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Four in 10 babies born in L.A. County began as unplanned pregnancies, study finds

March 31, 2010 | 12:58 pm
http://latimesblogs.latimes.com/.a/6a00d8341c630a53ef0120a5ae1ee8970b-320wiAbout 40% of births in Los Angeles County each year are the result of unplanned pregnancies, which can endanger the health of babies, according to a study released Wednesday by the county’s Department of Public Health.

The figure was based primarily on a county survey completed in 2006 of more than 5,200 women ages 13 to 56 who had recently delivered. The percentage of unplanned pregnancies was about the same among women who gave birth and those who suffered stillbirths and miscarriages, according to Dr. Susie Baldwin, chief of the department’s health assessment unit, which produced the study “Healthy Women, Healthy Children.”

The study did not include women whose latest pregnancy ended in abortion, who earlier studies show have a much higher percentage of unplanned pregnancies, Baldwin said.

Although state studies show that for the same time period as the county study about 43% of births were unplanned statewide, the county numbers still trouble public health experts because women who do not realize they are pregnant are likely to delay prenatal care and may smoke or drink alcohol. Women who have had another child within six months of an unplanned pregnancy are at even greater risk, and are more likely to have a child born prematurely with a low birth weight, researchers found.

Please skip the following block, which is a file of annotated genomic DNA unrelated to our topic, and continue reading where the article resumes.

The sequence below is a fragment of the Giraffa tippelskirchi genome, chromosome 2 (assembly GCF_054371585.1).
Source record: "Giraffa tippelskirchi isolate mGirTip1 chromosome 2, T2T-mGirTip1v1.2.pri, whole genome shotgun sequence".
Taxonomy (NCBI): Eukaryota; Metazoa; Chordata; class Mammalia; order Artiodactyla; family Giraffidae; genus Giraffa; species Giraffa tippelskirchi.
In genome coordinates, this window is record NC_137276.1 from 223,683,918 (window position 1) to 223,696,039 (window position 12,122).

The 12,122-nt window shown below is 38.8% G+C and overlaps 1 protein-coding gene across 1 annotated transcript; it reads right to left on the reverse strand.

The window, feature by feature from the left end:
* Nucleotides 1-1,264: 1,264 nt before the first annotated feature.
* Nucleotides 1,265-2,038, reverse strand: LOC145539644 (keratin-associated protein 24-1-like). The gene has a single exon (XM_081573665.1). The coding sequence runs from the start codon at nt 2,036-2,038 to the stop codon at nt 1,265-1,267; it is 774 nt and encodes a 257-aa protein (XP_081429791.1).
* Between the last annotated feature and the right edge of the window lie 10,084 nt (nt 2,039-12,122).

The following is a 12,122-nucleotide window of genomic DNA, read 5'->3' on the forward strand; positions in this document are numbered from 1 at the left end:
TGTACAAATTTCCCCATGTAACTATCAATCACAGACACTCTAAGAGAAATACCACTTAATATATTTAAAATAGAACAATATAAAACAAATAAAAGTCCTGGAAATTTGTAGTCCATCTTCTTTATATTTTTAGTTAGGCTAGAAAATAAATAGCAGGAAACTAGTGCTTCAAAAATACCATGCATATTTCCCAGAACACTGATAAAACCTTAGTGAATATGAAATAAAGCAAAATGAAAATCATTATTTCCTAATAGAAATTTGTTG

Statewide and nationally, the number of unplanned pregnancies has remained relatively unchanged in recent years experts said, despite efforts by the U.S. Department of Health and Human Services to reduce all unplanned pregnancies to 30% by this year.

“All pregnancies should be planned. An unplanned pregnancy should be a rare thing,” Baldwin said. “It goes back to education and access.”

A lack of health insurance and regular access to care may have contributed to the number of unplanned pregnancies, Baldwin said.

Researchers found 23% of women of childbearing age lacked health insurance, and 20% said they did not have a regular source of health care. Those percentages were even higher among women who had recently delivered babies — 36% lacked insurance, 33% lacked regular health care.

The lack of regular care may affect women’s ability to plan for pregnancy.

About 80% of those at risk for pregnancy reported using a regular form of birth control the last time they had sex, although that percentage varied by ethnicity — 87% of whites compared with 81% of Asians, 80% of Latinas and 67% of African Americans.

About 82% of women who had recently delivered a baby said they had received information about the importance of prenatal vitamins containing folic acid, but only 57% of them had taken the vitamins before becoming pregnant.

Researchers proposed developing minimum preconception care requirements and extending Medi-Cal benefits for mothers with high-risk pregnancies for two years postpartum.

“The opportunity to impact the health of a baby starts before conception, and the health of a potential mother should be a priority long before pregnancy,” said Jonathan E. Fielding, the county’s public health director.

Worldwide, the rate of unintended pregnancy declined by 20% between 1995 and 2008, from 69 to 55 per 1,000 women aged 15 to 44. The decline was greater in the more developed world, where the rate fell by 29% (from 59 to 42 per 1,000 women), than in the less developed world, where it fell by 20% (from 71 to 57 per 1,000), according to a study by the Guttmacher Institute.

-- Molly Hennessy-Fiske

Photo: Los Angeles Times

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